Noting that the subpoena did not give a date for the information Hescock requested, Hayes suggested that he narrow his request. Hescock replied that he thought that the date was implicit in the request.

“Oh golly I don’t think lawyers want to be implicit,” said Judge Hayes. “It should be explicit.”

That was followed by an extensive back and forth between Hayes and Hescock with the judge suggesting that a discussion with the prosecution to narrow the scope of what she called a “very broad” subpoena and making a discovery request instead.

Judge Hayes urged Hescock to try a discovery request before she granted the state’s motion to quash his subpoena

“Nothing in the rule says I can’t” issue a subpoena, said Hescock.

Hayes urged Hescock to go the discovery route and come back to her if that does not produce the desired results.

“File a motion with me,” she continued. “That’s what judges are for.”

In the end, Hayes gave Hescock 30 days to refine his request and work with Brown on discovery. She also said that she would get involved if there’s a dispute and the request is not resolved after 45 days.

Brown asked Hayes to grant the motion to quash Hescock’s subpoena, which she did.

Hescock then said he would be filing a motion to compel the state to release the information he was requesting.

Hayes told Hescock she couldn’t tell him not to file the motion, but suggested that he discuss it with the prosecution as a discovery request first.

Clues to the defense strategy?

In his objection to the state’s motion to quash the defense subpoena, Hescock included some sense of where a possible defense might go.

The document says that the state’s case relies on several erroneous presumptions, among them:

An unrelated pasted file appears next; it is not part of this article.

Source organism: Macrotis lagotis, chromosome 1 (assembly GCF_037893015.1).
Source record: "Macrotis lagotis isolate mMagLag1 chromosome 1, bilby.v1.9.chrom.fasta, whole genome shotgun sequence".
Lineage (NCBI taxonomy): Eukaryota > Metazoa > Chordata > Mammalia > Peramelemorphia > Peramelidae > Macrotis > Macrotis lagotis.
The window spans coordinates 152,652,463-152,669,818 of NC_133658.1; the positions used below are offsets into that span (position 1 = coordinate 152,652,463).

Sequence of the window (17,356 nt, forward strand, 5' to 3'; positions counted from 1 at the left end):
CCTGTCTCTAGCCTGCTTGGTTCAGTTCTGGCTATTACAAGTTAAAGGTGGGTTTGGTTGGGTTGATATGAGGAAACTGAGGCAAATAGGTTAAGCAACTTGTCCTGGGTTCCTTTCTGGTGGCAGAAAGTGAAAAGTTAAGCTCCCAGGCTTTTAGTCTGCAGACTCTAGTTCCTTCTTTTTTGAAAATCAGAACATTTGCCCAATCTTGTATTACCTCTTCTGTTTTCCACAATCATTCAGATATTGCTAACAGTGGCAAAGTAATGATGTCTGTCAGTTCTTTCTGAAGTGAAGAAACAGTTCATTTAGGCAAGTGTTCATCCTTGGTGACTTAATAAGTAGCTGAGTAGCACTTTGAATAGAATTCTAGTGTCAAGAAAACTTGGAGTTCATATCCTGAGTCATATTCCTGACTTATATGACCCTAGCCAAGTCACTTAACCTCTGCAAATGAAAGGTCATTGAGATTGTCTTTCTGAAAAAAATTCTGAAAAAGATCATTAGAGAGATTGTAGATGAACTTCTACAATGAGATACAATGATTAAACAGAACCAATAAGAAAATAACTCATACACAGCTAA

• that Piri left his second home in Vermont risking a prison sentence for traveling with a gun through Massachusetts on his way home to Connecticut. The objection says this is unlikely since he is a doctor, a husband and a father of two.
  • That Piri would have to be “an incredible marksman” to fire the shots that hit the truck’s windshield – one of which killed Fonseca-Rivera.
  • That not only was he have to be a marksman, but that he would have to be “exceedingly efficient and undetectable” since no witnesses came forward to report having seen the shooting.
  • That the state’s case relies on the fact that Piri fired with both vehicles in motion and that the mortally wounded Fonseca-Rivera had the presence of mind to pull over and stop.
  • That the statements of two witnesses who say they saw either the truck door open or the driver reaching up to the visor in the cab but did not see the shooting are not credible.
  • That there could have been an alternate shooter based on Fonseca-Rivera’s light sentence in a drug conspiracy case where he testified against his co-defendants. The defense says the state did not follow “ample motive and evidence” of an alternate shooter.